Retailers are curators in a broader sense than simply selecting which products to carry. They choose how to present the content as well - price, display, context - the works. Amazon’s laissez faire approach is one extreme; perhaps something like an airport W.H. Smith would be the other, with every inch of shelf-space rigidly controlled.
A review up at Tor.com of Wastelands: The New Apocalypse. A fairly blunt headline, but, well, I stand by it.
Wastelands: The New Apocalypse provides a hefty buffet of the contemporary American apocalyptic story, each one—again, broadly—about people finding themselves at the end of the world. A heartless soldier finds his humanity. A thuggish goon finds his heart. A shy comedian finds her voice. A scared young woman finds the strength to stand up for herself. A conflicted playwright finds her buried talent. Stories of people that, in a time of adversity, tap into previously untapped stores of courage, cunning, and self-esteem. People who have lost everything, but finally found their purpose.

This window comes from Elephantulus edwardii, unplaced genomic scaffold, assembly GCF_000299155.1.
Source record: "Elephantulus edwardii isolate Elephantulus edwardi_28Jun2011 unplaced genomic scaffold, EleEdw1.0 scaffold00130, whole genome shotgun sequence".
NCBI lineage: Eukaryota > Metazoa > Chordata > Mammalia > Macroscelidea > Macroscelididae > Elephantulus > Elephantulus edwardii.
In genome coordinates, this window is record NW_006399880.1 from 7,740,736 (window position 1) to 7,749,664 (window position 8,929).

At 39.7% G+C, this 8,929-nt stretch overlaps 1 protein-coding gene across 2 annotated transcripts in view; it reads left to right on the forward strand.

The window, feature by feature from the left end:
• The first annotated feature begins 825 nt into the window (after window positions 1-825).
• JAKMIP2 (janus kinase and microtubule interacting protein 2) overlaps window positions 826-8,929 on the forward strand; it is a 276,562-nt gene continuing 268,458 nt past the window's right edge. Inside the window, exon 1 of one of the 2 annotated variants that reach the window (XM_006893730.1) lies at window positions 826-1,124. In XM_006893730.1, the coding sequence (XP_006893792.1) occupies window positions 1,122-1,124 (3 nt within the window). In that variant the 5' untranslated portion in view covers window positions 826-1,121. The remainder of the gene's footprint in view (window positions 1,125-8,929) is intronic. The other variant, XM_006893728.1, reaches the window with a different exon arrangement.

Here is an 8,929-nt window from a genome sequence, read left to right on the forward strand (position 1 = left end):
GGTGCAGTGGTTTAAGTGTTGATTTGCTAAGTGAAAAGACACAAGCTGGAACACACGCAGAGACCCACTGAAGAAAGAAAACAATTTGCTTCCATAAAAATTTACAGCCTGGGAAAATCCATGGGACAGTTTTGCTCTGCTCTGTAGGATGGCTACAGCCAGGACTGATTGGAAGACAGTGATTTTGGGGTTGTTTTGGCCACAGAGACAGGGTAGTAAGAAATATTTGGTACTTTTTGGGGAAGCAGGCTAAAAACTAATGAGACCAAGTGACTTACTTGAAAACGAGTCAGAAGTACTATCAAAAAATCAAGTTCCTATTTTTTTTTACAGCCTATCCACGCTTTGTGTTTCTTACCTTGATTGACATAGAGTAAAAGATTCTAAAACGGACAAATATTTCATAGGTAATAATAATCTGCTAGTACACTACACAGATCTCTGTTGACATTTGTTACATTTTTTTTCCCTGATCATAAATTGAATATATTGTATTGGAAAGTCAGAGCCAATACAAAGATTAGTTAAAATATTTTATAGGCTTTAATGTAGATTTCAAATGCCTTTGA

And another, of Claire North's absolutely brilliant The Gameshouse:
The Gameshouse hosts a ‘higher league’: a semi-mythic level of play, where the most talented, brilliant gamesters can wager the impossible - memories, ailments, even years of their life. Here, the games aren’t played on boards, but with people. Risk, Diplomacy, chess: played with real countries, real armies, and real lives. All for the sake of the game.
I'll be cavorting around Bradford over the next few weeks, at the excellent Bradford Literature Festival - my favourite event of the year. I'll be running a session on marketing at the Creative Sector Industry Day, and chairing panels on fatherhood and the night in literature. I'll also be hosting a panel on stereotypes in literature, as part of the 'takeover challenge' - programming designed by a local academy. I can't wait.
And, finally (and perhaps of the most interest), submissions are now open for The Best of British Fantasy 2019.